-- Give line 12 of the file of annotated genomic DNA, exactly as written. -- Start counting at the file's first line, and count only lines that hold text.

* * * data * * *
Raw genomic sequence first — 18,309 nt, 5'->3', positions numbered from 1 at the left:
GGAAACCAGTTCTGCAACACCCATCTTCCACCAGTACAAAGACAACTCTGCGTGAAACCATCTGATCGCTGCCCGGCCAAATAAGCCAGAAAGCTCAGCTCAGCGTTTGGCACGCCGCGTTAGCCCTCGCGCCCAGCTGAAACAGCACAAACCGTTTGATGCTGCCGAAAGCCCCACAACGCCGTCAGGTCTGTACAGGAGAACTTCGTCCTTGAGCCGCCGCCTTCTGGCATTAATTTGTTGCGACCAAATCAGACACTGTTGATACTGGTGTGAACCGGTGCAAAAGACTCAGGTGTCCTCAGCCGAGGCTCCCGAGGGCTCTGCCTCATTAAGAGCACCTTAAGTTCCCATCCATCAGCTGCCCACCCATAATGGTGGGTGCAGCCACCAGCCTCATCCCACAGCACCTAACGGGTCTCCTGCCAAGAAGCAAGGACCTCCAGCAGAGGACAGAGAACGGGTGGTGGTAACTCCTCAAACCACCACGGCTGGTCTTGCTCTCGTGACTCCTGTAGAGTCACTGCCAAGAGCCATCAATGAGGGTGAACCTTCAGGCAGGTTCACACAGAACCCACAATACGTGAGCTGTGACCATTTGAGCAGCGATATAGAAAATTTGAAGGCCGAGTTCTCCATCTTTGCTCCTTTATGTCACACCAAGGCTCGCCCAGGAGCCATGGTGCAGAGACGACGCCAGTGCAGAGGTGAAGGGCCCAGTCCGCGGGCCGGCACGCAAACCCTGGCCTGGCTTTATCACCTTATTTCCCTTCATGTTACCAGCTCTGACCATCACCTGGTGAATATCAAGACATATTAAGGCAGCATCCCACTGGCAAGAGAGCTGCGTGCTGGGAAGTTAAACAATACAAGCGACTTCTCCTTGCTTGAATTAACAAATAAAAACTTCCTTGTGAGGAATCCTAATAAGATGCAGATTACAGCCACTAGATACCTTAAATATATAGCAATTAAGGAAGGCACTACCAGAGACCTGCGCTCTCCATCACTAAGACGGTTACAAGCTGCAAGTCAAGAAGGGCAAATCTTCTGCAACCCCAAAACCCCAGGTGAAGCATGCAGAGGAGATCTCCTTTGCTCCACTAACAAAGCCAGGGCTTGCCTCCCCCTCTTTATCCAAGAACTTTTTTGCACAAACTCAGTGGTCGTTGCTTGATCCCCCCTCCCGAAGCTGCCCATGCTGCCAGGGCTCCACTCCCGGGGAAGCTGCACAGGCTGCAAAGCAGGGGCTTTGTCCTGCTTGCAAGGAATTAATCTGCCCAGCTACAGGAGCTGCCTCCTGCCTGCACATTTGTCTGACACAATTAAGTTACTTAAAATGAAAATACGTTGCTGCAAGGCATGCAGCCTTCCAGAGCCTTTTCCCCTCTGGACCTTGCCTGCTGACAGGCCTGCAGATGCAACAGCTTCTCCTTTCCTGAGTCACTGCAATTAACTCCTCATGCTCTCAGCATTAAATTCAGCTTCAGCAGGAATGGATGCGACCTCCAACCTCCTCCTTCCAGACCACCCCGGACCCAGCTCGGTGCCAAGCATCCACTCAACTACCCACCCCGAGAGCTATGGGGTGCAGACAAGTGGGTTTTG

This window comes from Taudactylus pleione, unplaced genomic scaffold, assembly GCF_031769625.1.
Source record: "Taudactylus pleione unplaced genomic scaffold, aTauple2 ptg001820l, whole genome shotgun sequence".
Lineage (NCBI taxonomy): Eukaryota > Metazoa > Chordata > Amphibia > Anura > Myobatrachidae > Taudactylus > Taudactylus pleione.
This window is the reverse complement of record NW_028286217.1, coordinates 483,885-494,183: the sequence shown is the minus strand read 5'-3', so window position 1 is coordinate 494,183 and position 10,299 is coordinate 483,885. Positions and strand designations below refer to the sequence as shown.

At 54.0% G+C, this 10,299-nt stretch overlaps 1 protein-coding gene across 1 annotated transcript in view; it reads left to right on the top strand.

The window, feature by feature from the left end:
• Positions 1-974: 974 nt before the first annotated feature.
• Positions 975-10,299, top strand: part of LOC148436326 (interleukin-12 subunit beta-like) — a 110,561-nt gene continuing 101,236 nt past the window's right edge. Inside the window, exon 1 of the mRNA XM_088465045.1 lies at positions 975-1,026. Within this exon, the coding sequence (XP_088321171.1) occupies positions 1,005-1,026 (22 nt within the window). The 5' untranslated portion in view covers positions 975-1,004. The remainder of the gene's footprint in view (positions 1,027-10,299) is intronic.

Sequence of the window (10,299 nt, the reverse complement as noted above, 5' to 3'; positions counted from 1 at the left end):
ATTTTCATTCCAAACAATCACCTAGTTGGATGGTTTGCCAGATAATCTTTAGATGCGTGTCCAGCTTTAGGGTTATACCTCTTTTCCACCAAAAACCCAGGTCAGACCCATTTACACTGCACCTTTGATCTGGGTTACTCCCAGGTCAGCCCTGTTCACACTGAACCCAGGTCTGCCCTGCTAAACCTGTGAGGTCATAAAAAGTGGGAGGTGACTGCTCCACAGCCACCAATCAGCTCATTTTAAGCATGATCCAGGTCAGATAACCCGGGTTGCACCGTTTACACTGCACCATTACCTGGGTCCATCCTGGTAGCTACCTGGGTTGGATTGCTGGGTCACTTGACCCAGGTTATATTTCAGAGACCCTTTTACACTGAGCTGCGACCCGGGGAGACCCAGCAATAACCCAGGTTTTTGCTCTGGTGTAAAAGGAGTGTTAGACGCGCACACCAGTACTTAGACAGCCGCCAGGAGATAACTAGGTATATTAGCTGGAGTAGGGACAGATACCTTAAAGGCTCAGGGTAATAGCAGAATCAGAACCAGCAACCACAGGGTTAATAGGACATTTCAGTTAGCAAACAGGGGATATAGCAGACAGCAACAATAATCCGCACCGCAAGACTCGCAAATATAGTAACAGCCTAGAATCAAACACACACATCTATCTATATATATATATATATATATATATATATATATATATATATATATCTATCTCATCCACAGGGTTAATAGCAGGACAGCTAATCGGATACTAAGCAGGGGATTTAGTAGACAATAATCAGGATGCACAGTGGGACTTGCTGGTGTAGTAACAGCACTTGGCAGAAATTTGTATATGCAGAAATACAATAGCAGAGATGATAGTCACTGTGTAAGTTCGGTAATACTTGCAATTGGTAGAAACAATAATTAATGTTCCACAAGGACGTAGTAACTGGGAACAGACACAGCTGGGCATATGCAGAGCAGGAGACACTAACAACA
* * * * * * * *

ATTTTCATTCCAAACAATCACCTAGTTGGATGGTTTGCCAGATAATCTTTAGATGCGTGTCCAGCTTTAGGGTTATACCTCTTTTCCACCAAAAACCCAGGTCAGACCCATTTACACTGCACCTTTGATCTGGGTTACTCCCAGGTCAGCCCTGTTCACACTGAACCCAGGTCTGCCCTGCTAAACCTGTGAGGTCATAAAAAGTGGGAGGTGACTGCTCCACAGCCACCAATCAGCTCATTTTAAGCATGATCCAGGTCAGATAACCCGGGTTGCACCGTTTACACTGCACCATTACCTGGGTCCATCCTGGTAGCTACCTGGGTTGGATTGCTGGGTCACTTGACCCAGGTTATATTTCAGAGACCCTTTTACACTGAGCTGCGACCCGGGGAGACCCAGCAATAACCCAGGTTTTTGCTCTGGTGTAAAAGGAGTGTTAGACGCGCACACCAGTACTTAGACAGCCGCCAGGAGATAACTAGGTATATTAGCTGGAGTAGGGACAGATACCTTAAAGGCTCAGGGTAATAGCAGAATCAGAACCAGCAACCACAGGGTTAATAGGACATTTCAGTTAGCAAACAGGGGATATAGCAGACAGCAACAATAATCCGCACCGCAAGACTCGCAAATATAGTAACAGCCTAGAATCAAACACACACATCTATCTATATATATATATATATATATATATATATATATATATATATATATCTATCTCATCCACAGGGTTAATAGCAGGACAGCTAATCGGATACTAAGCAGGGGATTTAGTAGACAATAATCAGGATGCACAGTGGGACTTGCTGGTGTAGTAACAGCACTTGGCAGAAATTTGTATATGCAGAAATACAATAGCAGAGATGATAGTCACTGTGTAAGTTCGGTAATACTTGCAATTGGTAGAAACAATAATTAATGTTCCACAAGGACGTAGTAACTGGGAACAGACACAGCTGGGCATATGCAGAGCAGGAGACACTAACAACA